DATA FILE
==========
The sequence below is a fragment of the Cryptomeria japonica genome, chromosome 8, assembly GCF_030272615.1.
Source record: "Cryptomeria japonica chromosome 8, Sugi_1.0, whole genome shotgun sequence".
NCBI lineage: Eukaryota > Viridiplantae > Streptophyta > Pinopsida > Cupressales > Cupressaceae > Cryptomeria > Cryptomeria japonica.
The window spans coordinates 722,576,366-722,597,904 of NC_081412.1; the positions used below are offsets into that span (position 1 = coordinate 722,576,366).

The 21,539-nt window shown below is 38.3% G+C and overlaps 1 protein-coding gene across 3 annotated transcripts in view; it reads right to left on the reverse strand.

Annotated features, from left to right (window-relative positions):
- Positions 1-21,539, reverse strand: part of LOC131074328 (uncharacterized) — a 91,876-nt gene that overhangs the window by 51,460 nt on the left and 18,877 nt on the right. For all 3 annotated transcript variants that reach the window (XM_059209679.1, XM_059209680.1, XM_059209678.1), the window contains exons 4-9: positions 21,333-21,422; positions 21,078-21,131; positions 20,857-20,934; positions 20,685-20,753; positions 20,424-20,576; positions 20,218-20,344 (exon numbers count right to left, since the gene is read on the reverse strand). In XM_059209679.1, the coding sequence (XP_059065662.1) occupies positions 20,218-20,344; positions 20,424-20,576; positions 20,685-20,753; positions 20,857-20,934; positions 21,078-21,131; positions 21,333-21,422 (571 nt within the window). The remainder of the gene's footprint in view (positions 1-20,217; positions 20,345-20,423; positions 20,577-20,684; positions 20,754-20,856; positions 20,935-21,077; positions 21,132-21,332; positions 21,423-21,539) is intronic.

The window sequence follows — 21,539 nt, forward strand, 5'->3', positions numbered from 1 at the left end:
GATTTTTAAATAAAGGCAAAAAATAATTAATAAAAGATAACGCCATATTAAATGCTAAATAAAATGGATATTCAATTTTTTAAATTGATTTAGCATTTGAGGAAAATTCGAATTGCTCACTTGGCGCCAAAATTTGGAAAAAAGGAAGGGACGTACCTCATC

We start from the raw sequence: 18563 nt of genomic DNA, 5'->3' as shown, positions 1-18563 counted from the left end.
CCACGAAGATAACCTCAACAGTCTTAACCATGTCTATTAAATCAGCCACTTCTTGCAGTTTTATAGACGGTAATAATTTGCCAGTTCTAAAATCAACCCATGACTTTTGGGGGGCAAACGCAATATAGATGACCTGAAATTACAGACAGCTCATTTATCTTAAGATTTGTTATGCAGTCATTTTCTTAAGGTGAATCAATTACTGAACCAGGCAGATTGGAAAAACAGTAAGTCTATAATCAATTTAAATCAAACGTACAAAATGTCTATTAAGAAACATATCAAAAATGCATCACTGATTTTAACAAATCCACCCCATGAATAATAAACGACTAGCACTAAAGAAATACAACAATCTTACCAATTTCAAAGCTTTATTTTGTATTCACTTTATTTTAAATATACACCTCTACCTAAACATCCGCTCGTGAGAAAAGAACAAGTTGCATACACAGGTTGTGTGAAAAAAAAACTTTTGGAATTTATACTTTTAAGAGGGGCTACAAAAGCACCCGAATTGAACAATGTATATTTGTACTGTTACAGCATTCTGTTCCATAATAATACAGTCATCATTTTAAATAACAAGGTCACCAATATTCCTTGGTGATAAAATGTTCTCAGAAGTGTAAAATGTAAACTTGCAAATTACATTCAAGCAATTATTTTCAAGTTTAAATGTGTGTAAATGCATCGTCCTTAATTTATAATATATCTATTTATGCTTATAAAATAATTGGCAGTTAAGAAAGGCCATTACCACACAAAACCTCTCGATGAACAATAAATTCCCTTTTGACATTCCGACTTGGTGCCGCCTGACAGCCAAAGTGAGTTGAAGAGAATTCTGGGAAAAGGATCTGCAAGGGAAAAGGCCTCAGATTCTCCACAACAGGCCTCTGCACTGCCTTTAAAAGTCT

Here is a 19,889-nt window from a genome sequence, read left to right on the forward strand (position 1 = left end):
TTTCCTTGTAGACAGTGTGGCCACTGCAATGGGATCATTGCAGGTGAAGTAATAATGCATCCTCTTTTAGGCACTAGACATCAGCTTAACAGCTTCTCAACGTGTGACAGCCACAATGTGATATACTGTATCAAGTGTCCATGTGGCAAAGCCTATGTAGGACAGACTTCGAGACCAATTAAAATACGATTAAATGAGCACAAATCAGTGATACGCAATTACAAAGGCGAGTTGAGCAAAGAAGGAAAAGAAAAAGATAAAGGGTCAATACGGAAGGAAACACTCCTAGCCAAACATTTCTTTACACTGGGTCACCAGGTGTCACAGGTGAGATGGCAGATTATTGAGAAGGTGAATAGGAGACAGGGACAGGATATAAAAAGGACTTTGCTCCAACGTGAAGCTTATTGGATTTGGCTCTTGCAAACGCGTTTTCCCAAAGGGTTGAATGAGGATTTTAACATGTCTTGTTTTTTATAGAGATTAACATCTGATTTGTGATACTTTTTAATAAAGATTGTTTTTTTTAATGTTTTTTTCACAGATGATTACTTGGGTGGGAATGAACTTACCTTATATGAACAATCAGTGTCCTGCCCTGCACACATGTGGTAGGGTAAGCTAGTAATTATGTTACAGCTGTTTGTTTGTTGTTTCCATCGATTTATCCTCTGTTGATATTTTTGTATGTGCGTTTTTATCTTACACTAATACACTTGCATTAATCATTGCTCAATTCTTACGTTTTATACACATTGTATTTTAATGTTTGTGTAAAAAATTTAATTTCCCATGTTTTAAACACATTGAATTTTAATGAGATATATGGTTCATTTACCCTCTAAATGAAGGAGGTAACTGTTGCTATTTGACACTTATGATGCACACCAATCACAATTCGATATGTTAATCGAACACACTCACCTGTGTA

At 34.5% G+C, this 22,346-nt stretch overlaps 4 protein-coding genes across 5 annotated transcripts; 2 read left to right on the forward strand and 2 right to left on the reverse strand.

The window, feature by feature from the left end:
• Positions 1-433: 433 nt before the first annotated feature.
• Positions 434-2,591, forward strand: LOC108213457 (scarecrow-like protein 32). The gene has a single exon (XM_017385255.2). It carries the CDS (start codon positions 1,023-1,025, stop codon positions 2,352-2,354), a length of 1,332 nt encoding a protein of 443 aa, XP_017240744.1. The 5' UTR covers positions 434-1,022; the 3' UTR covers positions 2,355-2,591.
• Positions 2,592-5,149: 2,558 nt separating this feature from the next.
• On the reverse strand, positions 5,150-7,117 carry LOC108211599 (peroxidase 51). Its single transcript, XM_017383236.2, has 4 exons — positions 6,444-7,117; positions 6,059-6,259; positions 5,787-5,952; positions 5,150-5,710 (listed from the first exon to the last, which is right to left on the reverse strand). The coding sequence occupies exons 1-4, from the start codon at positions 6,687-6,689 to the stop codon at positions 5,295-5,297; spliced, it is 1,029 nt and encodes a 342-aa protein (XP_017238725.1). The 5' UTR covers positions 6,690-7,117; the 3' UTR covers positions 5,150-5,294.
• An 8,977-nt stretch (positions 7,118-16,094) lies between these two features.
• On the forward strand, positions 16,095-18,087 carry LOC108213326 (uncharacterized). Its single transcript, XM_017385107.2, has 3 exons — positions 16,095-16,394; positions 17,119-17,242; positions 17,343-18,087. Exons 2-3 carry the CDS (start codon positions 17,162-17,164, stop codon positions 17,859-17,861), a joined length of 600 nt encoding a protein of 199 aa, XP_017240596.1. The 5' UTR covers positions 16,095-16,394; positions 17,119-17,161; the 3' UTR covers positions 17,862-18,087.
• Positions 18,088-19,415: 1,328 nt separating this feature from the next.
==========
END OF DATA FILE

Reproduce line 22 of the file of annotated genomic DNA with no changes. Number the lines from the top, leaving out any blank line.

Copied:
• Positions 18,088-19,415: 1,328 nt separating this feature from the next.